Author Topic: Start Biking To Work - cycling newbies chat  (Read 145301 times)

GuitarStv

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Re: Start Biking To Work - cycling newbies chat
« Reply #1300 on: January 09, 2020, 08:49:50 AM »
The way the cable sits on my front derailleur, when I am in one gear (I can't ever remember if it's high or low, but the "easier" one), the cable sticks out & brushes against my leg. This means the cap eventually comes off the end and then I just have pokey wires unraveling. Besides not using that gear, any suggestions on how to fix that? Also, should I be worried if the cable isn't bound together?

Bend the cable with some pliers to an angle so it doesn't brush your leg.  Try switching to different gear combinations to make sure that it's not brushing your leg in all settings.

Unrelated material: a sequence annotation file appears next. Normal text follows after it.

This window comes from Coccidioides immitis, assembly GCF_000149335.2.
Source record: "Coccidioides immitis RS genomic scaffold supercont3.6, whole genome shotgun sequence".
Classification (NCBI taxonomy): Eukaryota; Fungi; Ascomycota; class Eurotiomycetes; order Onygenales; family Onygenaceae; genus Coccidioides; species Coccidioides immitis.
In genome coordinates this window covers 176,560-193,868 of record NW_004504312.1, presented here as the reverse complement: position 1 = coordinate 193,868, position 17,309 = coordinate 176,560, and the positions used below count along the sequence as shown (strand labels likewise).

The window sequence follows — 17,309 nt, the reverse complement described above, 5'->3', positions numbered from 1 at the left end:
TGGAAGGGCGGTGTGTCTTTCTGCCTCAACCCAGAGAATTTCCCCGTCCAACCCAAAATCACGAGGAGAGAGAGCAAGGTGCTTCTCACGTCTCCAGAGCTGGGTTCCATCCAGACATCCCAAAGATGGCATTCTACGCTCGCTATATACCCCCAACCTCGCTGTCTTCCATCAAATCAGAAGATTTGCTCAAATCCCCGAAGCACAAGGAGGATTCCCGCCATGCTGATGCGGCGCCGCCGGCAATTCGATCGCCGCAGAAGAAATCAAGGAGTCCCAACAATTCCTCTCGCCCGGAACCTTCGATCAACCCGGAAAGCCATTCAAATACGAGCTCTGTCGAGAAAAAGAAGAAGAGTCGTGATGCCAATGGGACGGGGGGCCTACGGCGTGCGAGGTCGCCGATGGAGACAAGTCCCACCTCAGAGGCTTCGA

As far as the cap coming off, yeah that happens.  I have a small bottle of black nail polish that I paint the end inch or so of my cables with (and also do touch up when I scrape the black paint on my bike).  This keeps the threads from coming apart better than those little press on caps.

TrMama

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Re: Start Biking To Work - cycling newbies chat
« Reply #1301 on: January 09, 2020, 01:32:45 PM »
The way the cable sits on my front derailleur, when I am in one gear (I can't ever remember if it's high or low, but the "easier" one), the cable sticks out & brushes against my leg. This means the cap eventually comes off the end and then I just have pokey wires unraveling. Besides not using that gear, any suggestions on how to fix that? Also, should I be worried if the cable isn't bound together?

Bend the cable with some pliers to an angle so it doesn't brush your leg.  Try switching to different gear combinations to make sure that it's not brushing your leg in all settings.

As far as the cap coming off, yeah that happens.  I have a small bottle of black nail polish that I paint the end inch or so of my cables with (and also do touch up when I scrape the black paint on my bike).  This keeps the threads from coming apart better than those little press on caps.